Brit was not happy with my interrogation. In fact, he wasn’t too keen on questions at all, as he began jutting his eyes around the room, perhaps looking for a quick escape route.
“Ladies and Gentlemen, let’s hear it for Dolly Parton!” The announcer screamed, as he apparently didn’t understand that a microphone alone would project his voice without having to amplify it further.
The giant Dolly Parton we’d met earlier plodded on stage, her massive breasts bouncing like paddle oars. She still had a slight bloodstain on her white outfit, which she tried to cover up with a ridiculously large corsage. Or maybe it was a houseplant. Whichever, it added another oversized element to Dolly’s already oversized breasts, which did nothing to help her sense of balance.
When the music changed to the song “9 to 5,” Dolly began lip-synching to the best of her ability, which certainly wasn’t much. She did not however have the same exciting effect on the audience as the faux Celia had, and people began talking amongst themselves rather than watching Dolly sing.
“I’m going to get a drink,” Brit said, using the noise to avoid answering any questions. “Do you want anything?”
“Okay. I’ll be back in a minute.”
As Brit began making his way through the crowd, I knew this would be the last we’d see of him tonight. He had no intention of coming back or talking to me again, so Celia and I would have to follow him if we wanted to get answers. I looked back at Celia momentarily before grabbing her hand and pushing through the crowd.
Across the room I saw Rick holding two bottles of water. He wasn’t looking in my direction, but he wasn’t looking too happy either. In fact, he looked sort of sad. I felt awful. But what could I do? Celia was right about us needing to focus on finding Unity first. My love life would have to wait. I just hoped that Rick would be able to wait as well.
Brit quickened his pace as soon as he got out of the ballroom. Celia and I tried to keep a far enough distance between us in case he happened to look back, but he never did. Once outside, Brit walked the length of the veranda and took the steps down into the yard, quickly disappearing around the side of the house.
Celia and I quickened our pace, so we wouldn’t lose him. We were just about to turn the corner, when Celia grabbed my arm. The light from the side windows cast a glow into the yard, and we were able to see Brit’s shadow before we’d actually turned the corner and run into him.
Celia put her finger up to her lips, and we both stopped to listen. Brit was having a conversation on his cell phone.
“I’m telling you, I think he knows.” Brit yelled into the phone. “He was asking me all kinds of questions.”
Celia and I looked at each other briefly.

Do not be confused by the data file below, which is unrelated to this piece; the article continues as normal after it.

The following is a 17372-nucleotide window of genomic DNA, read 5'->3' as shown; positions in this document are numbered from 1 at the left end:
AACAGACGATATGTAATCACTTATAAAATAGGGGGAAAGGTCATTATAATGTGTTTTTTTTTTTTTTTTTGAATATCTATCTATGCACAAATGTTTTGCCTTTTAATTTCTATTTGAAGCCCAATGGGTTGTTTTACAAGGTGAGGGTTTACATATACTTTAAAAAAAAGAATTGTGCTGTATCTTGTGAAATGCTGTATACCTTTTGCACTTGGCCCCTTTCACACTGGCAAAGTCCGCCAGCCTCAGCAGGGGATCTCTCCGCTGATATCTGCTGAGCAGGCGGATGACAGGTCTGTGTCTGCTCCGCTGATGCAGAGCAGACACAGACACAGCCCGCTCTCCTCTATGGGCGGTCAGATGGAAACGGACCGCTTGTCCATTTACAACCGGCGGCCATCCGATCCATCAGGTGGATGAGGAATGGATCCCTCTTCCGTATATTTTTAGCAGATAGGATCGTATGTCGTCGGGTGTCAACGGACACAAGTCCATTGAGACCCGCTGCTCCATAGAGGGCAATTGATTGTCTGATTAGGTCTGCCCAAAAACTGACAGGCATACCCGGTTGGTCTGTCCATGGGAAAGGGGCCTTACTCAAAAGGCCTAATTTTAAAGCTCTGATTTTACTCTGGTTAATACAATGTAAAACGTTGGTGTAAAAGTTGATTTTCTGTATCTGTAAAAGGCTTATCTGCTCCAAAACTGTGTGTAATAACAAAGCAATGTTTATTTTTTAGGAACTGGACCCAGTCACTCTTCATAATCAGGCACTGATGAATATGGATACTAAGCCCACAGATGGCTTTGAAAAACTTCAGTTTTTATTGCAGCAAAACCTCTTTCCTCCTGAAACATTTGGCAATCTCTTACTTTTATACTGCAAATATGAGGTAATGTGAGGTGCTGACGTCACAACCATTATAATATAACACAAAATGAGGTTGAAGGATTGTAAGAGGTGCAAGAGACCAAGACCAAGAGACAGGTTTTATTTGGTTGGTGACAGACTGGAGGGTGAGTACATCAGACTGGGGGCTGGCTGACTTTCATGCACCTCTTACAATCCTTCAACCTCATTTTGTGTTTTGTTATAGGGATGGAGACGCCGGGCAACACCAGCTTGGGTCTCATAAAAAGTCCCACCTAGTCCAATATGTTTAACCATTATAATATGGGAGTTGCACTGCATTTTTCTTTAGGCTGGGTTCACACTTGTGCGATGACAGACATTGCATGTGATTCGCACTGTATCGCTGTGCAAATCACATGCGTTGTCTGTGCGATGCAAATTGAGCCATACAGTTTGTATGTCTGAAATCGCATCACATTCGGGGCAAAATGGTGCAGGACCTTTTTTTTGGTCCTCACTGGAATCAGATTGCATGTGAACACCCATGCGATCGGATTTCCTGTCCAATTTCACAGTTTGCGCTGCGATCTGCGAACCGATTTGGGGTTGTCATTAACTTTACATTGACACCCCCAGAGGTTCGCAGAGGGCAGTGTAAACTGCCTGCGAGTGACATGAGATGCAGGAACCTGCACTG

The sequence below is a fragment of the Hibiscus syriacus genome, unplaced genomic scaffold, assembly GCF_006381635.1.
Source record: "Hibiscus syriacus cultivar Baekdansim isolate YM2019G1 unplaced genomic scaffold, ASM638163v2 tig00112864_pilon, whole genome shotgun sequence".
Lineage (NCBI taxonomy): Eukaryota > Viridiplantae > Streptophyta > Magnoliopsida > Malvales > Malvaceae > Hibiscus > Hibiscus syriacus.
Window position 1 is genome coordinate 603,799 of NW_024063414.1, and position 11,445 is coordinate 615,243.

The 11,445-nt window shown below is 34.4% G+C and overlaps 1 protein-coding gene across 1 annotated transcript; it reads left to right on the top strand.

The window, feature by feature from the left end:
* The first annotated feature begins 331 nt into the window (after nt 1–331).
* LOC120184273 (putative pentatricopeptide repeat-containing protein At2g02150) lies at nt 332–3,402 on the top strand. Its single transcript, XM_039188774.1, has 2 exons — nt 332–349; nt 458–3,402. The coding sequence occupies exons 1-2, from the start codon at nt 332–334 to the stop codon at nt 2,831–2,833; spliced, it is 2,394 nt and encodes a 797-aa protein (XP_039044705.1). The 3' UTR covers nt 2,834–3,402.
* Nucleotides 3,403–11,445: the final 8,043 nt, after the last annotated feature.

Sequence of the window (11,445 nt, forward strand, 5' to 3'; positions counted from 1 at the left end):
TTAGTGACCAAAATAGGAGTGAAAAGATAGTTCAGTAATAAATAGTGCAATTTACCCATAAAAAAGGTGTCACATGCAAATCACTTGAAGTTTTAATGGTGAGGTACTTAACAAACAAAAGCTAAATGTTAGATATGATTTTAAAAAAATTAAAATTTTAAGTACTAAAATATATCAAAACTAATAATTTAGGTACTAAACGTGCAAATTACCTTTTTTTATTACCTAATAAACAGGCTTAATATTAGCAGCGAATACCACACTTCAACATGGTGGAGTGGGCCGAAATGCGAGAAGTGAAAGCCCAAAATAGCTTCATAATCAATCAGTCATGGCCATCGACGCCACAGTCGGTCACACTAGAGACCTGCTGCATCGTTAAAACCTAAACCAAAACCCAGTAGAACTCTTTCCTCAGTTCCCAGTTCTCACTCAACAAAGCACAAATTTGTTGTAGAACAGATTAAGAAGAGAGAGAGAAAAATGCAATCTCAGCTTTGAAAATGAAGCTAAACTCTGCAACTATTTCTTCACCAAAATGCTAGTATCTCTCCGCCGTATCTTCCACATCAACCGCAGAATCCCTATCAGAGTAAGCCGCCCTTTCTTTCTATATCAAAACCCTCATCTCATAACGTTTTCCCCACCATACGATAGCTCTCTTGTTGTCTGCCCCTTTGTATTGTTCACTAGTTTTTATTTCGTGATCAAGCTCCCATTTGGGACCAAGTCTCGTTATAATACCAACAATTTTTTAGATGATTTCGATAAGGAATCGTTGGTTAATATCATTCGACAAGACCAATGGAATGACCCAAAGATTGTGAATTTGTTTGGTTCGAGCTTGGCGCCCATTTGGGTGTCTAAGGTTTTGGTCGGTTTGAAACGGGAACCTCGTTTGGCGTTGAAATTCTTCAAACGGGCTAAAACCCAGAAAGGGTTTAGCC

“I don’t think I should be doing this any more. Get someone else to cover Henson. I’ll follow that girl in
Celia was stunned at the mention of the girl from
“Then meet me in an hour.” Brit screamed into the phone. “I’ll be at the house.”
And with that, Brit slammed his phone shut and began walking. For an instant horrifying moment, I envisioned him suddenly marching around the corner of the house and slamming right into us. But instead, it sounded like he was going in the opposite direction, toward the front of the house. He was leaving.
“We need the keys to the car. I’ll run inside and get Henry and Bilbo.”
“Don’t bother,” Celia said, holding up Henry’s key ring. “Henry gave them to me because he didn’t want anything bulky in his pockets. It takes away fromthe package, you know. Come on.”
“What about Henry and Bilbo?”
“Leave them. We’ll come back later. I’m sure they won’t even miss us.”
Celia and I peeked around the side of the house to make sure Brit was far enough away for us to follow. Unfortunately, he was nowhere to be seen. In a panic, we rushed around the corner and ran to the front of the house. Brit was already down the driveway and to the street, so Celia and I kept in the shadows of the surrounding trees as we made our way to the car, keeping Brit firmly in our line of vision. Once inside Henry’s Coup De Ville, we ducked into the seats until Brit was safely in his car with the engine running.
“Where do you think he’s going?” I asked.
“To the house, wherever that is,” Celia responded.
As soon as Brit was far enough down the street, Celia and I were on his tail. I felt like we were in a bad Nancy Drew story, and Celia was playing
Celia did a good job of maintaining a reasonable distance from Brit, so that he wouldn’t suspect we were following him. The silence in the Coupe De Ville was deafening. Neither one of us spoke for several minutes, our eyes glued to the taillights of Brit’s car. I was the first one to speak.
“So how do you know Brit?” I asked, looking over at her.
“The question is, how do you know Brit?”
“I don’t really know him,” I answered. “He sort of shows up at these RAMBOs, and then disappears. He was the one who gave me the idea about knocking on your door.”
Celia growled and squinted her eyes, and I could tell she was seething inside.
“Your turn. How do you know Brit?”
Celia took a deep breathe and expelled. Then she turned to me and said, very simply:
“I met him in Rehab.”
Next Episode: At the Liar’s Lair